By Barry Levine / CIO Today. Updated July 16, 2014.
Employees of tech titan Microsoft are undoubtedly hunkering down. Redmond is widely expected to announce significant layoffs sometime this week.
If the layoffs are in the ballpark being discussed -- in excess of five or six thousand -- they could be the largest from the company since 2009. At that time, Microsoft cut 5,800 jobs, which then represented about 5 percent of the company. Currently, Microsoft has just over 127,000 employees.
Bloomberg News, citing "people with knowledge of the company's plans," has reported that cuts will be made in divisions that overlap with newly acquired Nokia, such as engineering and marketing. Reportedly, details are still being worked out. Microsoft has not commented on the report.
100 Nokia Jobs
But it's not just Microsoft-proper employees who are getting cut. Reuters news service has noted that, according to a Finnish newspaper, 1000 Nokia jobs are being eliminated in Finland, including about half from a now-closed research and development unit in the northern part of that country.
About 4,700 of the newly acquired 25,000 Nokia employees work in Finland. The others are dispersed throughout 50 countries.
Microsoft CEO Satya Nadella, who succeeded Steve Ballmer, has said that his company needs to become more efficient, with a greater focus on mobile, cloud, and productivity.
Last week, Nadella sent a long memo to employees that asked them to "reinvent productivity."
He has said that "nothing is off the table," leading to some speculation that the employee cuts may go beyond what is needed to avoid duplication with Nokia. For instance, there are rumors that cuts could also be applied to personnel who work on marketing for Xbox.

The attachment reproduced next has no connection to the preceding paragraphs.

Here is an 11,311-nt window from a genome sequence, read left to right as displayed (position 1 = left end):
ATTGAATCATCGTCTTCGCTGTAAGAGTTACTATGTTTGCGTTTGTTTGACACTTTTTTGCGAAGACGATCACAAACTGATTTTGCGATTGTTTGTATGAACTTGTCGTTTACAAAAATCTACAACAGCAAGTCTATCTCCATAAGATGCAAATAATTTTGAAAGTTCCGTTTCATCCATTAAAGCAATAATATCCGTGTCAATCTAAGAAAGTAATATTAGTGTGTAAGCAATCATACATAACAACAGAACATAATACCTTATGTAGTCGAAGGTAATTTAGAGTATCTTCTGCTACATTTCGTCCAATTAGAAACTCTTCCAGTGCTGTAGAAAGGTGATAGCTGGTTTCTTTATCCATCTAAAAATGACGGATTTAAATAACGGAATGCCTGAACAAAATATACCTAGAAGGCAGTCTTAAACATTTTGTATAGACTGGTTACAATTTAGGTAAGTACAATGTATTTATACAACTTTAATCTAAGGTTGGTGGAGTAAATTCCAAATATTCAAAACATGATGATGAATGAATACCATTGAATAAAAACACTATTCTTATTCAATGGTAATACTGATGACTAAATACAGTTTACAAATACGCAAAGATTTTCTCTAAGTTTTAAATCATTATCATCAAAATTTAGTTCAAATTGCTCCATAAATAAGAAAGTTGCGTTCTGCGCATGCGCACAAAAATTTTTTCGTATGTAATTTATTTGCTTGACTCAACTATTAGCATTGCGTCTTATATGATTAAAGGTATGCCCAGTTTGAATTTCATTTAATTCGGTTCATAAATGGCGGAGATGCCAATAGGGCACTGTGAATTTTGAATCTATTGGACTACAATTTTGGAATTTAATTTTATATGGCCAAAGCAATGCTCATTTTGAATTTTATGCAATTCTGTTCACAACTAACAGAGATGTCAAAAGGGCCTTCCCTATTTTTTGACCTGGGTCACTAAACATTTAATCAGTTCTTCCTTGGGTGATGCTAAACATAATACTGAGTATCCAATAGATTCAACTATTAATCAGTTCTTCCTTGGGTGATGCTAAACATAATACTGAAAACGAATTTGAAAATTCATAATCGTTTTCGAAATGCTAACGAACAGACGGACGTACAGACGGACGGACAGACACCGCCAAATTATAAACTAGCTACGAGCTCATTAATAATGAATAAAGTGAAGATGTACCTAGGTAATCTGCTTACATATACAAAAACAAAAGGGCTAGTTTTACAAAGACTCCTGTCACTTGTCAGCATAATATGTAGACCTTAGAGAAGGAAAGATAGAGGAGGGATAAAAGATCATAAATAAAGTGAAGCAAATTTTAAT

In the memo, Nadella also said, "Organizations will change. Mergers and acquisitions will occur. Job responsibilities will evolve. New partnerships will be formed. Tired traditions will be questioned."
Laptops, Wind Energy, Kubernetes
One new tradition was established this week following an announcement at Microsoft's Worldwide Partner Conference: cheap Windows laptops. The company said that an HP Stream Windows-based laptop would be released in September, priced at $199. Additionally, at least two $99 Windows tablets are in the pipeline.
Windows machines are being hit hard by the rise of Chromebooks which, according to a recent report from The NDP Group, account for about a third of all channel sales in the first five months of this year.
In other Microsoft news, the company announced Wednesday that it is purchasing 175 megawatts of wind energy from the Pilot Hill Wind Project in Illinois. This represents the company's largest financial commitment to wind so far, and the electricity will be used to power Microsoft's Chicago data center.
The tech giant has also announced support for an open source software tool called Kubernetes, used to help manage cloud computing services. The move is attracting a bit of attention because it was created by arch-rival Google and is used only with open source OS Linux.